In 2009, the Apple iPhone was only a year and a half old and the App Store had been in existence for less than a year. The Android OS had only been out for a few months and was available on just a single system, the Google smartphone (otherwise known as the T-Mobile G1). The world of mobile was a vastly different place than it is today, but among the pack of the initial mobile apps was one that enabled people to report issues in their community directly from their phones. This was the beginning of SeeClickFix.
The company was born out of frustration. As CEO and co-founder Ben Berkowitz explained, “There was literally graffiti on my neighbor's building that I was trying to get removed.”
In the process of trying to resolve the graffiti issue, Berkowitz and his co-founders, Kam Lasater, Jeff Blasius and Miles Lasater, all realized there was a larger issue at hand: citizen-to-government communication.
That opportune moment, driven by the democratization of technology and the rise of mobile-as-a-platform, gave way to the rise of the new citizen-powered reporting that was pioneered by SeeClickFix.
Berkowitz also recognized that even after an issue was reported, “there was no public feedback loop or clear way to figure out who was accountable for what.” To solve this issue, SeeClickFix took a radical approach and, as Berkowitz describes it, they “layered on an added level of transparency and accountability that allowed citizens to speak with one voice and for government to speak directly to a group of citizens.”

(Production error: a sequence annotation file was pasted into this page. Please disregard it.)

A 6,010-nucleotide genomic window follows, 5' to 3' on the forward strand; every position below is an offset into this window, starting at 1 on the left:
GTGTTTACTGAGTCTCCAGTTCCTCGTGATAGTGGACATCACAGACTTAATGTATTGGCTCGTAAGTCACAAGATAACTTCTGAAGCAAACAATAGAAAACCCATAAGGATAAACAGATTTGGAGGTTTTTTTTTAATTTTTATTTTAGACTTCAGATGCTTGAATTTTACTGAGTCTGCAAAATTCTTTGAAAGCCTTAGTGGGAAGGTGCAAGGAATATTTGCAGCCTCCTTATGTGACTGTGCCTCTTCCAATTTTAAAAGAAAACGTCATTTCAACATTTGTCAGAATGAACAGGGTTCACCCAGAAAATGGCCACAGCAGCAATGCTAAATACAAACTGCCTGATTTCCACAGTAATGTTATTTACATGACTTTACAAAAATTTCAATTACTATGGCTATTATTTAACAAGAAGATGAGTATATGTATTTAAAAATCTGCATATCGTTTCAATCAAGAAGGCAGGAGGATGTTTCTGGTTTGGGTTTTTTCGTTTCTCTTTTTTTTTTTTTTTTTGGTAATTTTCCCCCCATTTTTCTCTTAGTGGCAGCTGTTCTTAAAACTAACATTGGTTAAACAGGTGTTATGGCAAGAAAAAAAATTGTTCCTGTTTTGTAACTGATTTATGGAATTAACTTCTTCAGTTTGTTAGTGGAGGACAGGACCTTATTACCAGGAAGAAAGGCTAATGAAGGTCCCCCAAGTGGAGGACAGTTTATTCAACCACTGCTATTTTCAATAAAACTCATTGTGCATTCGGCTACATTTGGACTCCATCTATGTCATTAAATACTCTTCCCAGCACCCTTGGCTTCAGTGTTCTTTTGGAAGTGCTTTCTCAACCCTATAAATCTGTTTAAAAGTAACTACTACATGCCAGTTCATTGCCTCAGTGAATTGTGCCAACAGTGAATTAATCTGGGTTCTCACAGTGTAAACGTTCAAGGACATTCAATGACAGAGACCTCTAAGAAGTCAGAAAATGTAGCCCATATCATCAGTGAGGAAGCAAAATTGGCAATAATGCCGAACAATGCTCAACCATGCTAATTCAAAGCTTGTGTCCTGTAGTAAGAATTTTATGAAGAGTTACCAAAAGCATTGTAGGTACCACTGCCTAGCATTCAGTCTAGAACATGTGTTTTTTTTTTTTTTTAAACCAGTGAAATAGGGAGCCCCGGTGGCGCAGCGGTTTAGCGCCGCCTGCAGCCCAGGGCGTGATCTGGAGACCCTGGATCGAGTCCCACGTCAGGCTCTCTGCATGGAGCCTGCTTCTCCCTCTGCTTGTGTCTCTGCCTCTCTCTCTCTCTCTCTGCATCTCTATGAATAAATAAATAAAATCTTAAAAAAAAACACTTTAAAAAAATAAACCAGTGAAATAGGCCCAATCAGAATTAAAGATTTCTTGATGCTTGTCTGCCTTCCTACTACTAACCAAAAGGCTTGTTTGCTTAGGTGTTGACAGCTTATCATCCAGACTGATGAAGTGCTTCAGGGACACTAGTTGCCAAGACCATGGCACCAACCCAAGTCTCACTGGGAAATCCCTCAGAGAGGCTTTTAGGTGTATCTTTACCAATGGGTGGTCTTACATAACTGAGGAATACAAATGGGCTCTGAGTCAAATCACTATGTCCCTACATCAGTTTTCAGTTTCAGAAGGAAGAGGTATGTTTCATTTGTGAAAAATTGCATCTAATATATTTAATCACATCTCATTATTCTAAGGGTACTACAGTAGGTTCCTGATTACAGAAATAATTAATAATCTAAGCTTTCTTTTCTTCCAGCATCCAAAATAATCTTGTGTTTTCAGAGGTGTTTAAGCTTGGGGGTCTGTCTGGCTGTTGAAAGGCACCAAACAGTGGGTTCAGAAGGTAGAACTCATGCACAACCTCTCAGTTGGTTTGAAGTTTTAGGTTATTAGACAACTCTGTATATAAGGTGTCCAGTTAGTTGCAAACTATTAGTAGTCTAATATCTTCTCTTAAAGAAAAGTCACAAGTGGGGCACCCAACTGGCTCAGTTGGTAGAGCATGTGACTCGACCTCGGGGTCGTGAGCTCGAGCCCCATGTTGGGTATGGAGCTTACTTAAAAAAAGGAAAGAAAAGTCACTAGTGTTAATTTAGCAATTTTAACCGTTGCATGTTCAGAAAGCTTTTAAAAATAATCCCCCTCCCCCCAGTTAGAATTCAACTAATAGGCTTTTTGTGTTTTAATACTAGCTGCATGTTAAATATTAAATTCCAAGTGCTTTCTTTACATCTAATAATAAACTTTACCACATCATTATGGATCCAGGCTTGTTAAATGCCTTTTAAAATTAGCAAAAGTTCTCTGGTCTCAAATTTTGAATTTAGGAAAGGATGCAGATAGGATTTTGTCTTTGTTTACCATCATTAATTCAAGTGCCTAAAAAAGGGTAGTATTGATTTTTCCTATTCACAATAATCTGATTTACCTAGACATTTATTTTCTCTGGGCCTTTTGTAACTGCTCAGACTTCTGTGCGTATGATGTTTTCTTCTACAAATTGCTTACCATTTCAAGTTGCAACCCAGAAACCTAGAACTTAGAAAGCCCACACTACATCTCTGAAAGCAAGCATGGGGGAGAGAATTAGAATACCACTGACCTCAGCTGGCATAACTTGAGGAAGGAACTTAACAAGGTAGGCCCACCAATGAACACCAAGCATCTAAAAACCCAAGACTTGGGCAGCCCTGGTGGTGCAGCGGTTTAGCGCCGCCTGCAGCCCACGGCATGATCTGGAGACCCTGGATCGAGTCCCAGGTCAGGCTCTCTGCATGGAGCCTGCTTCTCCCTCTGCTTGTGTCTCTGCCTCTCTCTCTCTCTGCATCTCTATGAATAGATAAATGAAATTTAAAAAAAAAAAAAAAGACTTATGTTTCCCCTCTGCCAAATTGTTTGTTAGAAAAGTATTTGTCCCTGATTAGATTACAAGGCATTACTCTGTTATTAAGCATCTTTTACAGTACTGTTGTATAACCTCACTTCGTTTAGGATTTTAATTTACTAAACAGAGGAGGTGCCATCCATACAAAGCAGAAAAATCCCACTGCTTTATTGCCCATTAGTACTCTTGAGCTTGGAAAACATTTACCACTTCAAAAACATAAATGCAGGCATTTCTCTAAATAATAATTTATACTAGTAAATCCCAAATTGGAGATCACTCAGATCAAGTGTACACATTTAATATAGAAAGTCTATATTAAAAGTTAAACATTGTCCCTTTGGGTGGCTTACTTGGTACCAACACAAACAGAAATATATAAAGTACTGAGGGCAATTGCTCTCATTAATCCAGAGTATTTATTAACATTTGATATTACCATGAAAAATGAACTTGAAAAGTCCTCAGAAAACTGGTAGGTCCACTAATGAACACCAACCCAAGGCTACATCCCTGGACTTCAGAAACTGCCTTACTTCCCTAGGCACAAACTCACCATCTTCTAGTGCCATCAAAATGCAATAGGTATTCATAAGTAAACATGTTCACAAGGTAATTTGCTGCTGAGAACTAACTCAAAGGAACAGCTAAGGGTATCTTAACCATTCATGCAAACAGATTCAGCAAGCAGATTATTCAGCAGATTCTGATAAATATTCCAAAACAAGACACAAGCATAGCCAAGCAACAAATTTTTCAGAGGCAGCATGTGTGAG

Over the years, new capabilities were added, such as SeeClickFix Work, enabling government agencies to also better communicate internally and manage citizen-reported issues. Berkowitz explained that cities like Detroit have taken full advantage of both the internal and external applications of SeeClickFix to unlock new efficiencies. “In Detroit, SeeClickFix is the mobile application for the citizen and the majority of service requests are being reported through the mobile application,” he said. “But [Detroit] also takes phone calls that come in and logs them inside of the SeeClickFix CRM.”
Ten years later, SeeClickFix has resolved over 4 million individual issues, approximately 90 percent of all reported issues on their platform. What’s the secret to this amazing resolution ratio? Berkowitz attributes it to two things: First, he says it’s critical to be “aware of where people are going to talk about issues and being humble enough to meet them there.” Second, it’s important to “magnify the positive feedback loops that happen in a government service transaction, even the small things like getting a pothole fixed.”
As a fitting 10-year tribute to their first debut is the launch today of SeeClickFix 5.0, a major overhaul of their iOS application that includes a substantial redesign and new logic around grouping duplicate requests. In addition, the new app can now leverage metadata from individual reported photos to provide more accurate reporting for government agencies to streamline agency response.
Reaching the 10-year mark is a major milestone for any company, and even more notable in the rapidly growing government technology space. Berkowitz explained that success in gov tech means “you have to really love this … and build a culture of people who want to dedicate their lives to, or some portion of their lives, to meaningful work.” Ten years in, it’s evident that the SeeClickFix team is doing just that.
Dustin Haisler is the Chief Innovation Officer of Government Technology's parent company e.Republic. Previously the finance director and later CIO for Manor, Texas, a small city outside Austin, Haisler quickly built a track record and reputation as an early innovator in civic tech. As Chief Innovation Officer, Haisler has a strategic role to help shape the company’s products, services and future direction. Primarily, he leads e.Republic Labs, a market connector created as an ecosystem to educate, accelerate and ultimately scale technology innovation within the public sector. Read his full bio.